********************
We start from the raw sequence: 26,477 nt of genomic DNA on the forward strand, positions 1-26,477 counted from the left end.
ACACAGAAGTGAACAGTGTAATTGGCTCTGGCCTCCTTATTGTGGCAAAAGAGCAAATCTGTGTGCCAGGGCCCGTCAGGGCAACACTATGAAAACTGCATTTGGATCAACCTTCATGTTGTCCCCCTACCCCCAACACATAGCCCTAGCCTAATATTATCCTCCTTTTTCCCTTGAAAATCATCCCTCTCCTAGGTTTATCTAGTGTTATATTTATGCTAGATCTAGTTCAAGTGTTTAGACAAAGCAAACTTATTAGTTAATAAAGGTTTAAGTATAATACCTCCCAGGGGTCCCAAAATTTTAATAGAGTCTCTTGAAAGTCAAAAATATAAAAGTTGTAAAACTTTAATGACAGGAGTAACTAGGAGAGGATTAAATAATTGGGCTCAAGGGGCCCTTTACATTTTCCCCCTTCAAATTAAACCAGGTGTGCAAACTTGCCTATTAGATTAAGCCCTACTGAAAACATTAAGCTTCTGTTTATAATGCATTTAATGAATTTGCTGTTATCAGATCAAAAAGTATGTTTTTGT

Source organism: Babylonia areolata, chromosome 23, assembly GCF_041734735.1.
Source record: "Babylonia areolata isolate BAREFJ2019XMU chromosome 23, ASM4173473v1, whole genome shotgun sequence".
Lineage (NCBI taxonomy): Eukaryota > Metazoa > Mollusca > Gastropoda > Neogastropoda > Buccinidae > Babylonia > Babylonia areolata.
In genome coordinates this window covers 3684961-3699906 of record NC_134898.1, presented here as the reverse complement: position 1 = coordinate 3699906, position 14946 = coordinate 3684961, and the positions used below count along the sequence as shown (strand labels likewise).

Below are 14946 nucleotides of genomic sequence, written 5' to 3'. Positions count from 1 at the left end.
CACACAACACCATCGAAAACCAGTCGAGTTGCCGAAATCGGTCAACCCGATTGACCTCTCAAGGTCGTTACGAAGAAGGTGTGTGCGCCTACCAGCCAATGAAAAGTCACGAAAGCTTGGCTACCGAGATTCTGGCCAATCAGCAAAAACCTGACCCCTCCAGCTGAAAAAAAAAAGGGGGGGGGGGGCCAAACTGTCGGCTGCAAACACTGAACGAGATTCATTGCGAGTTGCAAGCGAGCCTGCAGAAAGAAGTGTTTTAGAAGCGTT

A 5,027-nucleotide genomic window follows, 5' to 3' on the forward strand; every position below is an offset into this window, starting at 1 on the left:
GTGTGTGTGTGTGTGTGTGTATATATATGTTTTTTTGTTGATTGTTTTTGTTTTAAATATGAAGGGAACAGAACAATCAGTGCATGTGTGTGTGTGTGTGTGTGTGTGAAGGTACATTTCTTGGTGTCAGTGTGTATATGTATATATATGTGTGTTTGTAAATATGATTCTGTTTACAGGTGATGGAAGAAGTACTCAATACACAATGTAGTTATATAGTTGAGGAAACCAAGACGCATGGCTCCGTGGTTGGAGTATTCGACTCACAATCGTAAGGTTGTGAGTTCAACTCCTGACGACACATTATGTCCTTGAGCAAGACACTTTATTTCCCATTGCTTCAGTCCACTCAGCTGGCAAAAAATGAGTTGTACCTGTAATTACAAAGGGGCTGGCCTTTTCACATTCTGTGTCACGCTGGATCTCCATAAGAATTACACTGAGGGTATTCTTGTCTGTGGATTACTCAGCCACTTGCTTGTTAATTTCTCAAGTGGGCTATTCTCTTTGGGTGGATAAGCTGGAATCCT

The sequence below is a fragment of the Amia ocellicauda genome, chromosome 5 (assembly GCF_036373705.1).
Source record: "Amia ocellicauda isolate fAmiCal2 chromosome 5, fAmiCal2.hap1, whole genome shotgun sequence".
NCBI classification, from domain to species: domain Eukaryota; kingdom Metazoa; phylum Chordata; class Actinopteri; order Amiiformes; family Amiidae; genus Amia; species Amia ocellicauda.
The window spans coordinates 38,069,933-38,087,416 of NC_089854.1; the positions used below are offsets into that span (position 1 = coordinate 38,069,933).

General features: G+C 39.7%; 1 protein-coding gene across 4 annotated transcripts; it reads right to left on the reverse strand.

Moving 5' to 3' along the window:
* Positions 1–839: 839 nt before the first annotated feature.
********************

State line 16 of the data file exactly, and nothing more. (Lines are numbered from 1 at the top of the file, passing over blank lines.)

Moving 5' to 3' along the window: